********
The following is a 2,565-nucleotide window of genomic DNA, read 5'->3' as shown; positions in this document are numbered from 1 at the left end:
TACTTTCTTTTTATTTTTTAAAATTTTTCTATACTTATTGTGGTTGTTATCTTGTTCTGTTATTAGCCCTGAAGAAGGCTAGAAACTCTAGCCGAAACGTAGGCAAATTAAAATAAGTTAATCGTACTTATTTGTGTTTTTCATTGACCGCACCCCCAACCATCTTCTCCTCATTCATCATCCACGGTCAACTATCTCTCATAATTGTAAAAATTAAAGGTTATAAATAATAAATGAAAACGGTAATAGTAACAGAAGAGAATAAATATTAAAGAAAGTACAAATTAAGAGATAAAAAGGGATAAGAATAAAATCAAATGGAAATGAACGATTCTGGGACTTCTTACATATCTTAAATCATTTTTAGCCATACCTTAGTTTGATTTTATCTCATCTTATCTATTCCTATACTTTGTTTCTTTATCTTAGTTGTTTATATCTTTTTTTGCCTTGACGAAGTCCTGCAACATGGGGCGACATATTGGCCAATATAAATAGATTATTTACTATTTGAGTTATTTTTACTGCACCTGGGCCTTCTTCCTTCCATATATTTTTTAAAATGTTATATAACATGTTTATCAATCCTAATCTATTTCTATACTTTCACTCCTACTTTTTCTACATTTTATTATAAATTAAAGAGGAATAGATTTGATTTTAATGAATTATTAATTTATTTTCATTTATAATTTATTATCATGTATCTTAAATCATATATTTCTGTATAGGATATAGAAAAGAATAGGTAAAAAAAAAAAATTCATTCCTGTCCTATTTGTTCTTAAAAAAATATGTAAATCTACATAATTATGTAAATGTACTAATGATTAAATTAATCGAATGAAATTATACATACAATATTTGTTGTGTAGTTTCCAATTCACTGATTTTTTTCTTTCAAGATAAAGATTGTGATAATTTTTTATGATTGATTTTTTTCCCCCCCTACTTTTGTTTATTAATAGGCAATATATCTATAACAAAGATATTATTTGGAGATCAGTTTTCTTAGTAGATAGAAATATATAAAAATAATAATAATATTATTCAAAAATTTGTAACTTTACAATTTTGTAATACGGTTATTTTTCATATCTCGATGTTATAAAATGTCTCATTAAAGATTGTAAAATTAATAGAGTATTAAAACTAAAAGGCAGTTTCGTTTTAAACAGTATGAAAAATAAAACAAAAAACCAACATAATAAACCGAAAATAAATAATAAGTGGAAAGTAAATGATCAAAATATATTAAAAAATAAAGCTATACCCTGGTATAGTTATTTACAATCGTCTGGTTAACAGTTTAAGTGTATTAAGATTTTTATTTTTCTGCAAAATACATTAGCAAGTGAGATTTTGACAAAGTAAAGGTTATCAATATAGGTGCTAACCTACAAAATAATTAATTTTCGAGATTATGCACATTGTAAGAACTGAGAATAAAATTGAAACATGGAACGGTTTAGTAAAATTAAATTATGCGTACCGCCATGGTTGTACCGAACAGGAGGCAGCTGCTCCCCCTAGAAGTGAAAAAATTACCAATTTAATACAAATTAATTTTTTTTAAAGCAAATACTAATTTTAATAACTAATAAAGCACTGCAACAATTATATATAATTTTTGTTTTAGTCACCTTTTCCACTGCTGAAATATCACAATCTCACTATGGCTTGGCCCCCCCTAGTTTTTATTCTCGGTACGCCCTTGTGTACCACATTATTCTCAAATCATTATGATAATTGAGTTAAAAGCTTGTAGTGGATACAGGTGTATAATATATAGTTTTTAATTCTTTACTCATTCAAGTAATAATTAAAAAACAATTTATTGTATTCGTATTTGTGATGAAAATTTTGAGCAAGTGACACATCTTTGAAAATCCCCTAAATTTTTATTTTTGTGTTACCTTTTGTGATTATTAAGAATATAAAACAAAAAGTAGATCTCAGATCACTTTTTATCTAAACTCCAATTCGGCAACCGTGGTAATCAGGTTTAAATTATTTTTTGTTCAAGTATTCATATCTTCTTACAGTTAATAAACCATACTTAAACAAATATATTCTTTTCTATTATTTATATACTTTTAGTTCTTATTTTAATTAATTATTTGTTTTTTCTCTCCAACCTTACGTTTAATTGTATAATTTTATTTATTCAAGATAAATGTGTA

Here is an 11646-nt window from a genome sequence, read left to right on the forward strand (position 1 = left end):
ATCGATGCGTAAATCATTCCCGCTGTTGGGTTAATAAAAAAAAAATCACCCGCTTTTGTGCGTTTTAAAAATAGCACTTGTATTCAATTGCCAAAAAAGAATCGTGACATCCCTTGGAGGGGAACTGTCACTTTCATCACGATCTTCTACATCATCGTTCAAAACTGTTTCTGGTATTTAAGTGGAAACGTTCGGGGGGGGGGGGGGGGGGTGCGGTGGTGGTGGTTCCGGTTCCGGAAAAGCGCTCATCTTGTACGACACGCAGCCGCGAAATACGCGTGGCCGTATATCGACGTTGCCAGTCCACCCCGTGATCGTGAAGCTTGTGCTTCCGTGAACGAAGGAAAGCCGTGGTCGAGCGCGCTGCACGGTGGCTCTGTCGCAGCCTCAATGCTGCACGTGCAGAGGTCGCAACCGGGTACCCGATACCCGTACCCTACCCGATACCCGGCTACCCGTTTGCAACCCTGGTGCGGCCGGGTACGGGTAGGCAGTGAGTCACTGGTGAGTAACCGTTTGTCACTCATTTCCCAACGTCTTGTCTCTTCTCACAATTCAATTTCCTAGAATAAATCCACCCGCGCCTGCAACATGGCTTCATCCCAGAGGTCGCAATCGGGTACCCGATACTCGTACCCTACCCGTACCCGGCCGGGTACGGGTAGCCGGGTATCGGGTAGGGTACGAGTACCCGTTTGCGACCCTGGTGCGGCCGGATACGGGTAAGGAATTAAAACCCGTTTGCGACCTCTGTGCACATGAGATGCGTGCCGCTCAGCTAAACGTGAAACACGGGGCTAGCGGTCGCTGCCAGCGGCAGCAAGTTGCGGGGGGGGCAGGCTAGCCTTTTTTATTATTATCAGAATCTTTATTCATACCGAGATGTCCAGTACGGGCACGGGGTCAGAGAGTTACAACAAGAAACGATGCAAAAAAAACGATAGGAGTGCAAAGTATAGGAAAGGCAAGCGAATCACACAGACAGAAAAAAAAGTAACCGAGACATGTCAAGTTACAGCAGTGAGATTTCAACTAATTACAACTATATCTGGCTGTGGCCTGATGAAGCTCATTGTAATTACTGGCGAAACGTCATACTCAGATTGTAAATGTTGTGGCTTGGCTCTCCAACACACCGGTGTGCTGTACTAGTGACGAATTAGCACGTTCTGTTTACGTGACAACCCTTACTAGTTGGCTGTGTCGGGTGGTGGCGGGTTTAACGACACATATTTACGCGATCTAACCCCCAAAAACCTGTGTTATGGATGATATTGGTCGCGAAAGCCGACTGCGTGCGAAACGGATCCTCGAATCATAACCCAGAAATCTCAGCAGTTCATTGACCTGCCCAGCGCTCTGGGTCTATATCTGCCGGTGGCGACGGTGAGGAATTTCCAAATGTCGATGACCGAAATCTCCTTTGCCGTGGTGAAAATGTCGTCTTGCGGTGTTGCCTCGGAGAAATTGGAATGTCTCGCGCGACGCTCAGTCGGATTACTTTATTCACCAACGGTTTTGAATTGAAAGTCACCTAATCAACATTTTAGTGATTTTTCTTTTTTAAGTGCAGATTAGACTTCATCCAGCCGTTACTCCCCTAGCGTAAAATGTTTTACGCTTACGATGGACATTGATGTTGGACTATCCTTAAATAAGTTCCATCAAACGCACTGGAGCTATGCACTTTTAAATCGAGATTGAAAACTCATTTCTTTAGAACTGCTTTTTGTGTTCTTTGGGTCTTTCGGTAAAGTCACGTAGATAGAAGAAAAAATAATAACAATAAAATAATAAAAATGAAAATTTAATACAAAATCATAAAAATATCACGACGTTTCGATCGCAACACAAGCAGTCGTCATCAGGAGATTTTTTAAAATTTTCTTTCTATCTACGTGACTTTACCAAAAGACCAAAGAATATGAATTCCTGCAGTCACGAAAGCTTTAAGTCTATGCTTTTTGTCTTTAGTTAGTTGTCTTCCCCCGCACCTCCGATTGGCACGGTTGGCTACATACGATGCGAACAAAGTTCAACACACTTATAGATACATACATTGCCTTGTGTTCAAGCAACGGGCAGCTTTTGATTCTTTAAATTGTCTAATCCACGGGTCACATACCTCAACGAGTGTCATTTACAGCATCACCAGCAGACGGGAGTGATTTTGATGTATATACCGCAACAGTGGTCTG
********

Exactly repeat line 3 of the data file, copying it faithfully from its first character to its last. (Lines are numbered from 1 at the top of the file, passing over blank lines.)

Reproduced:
Here is an 11646-nt window from a genome sequence, read left to right on the forward strand (position 1 = left end):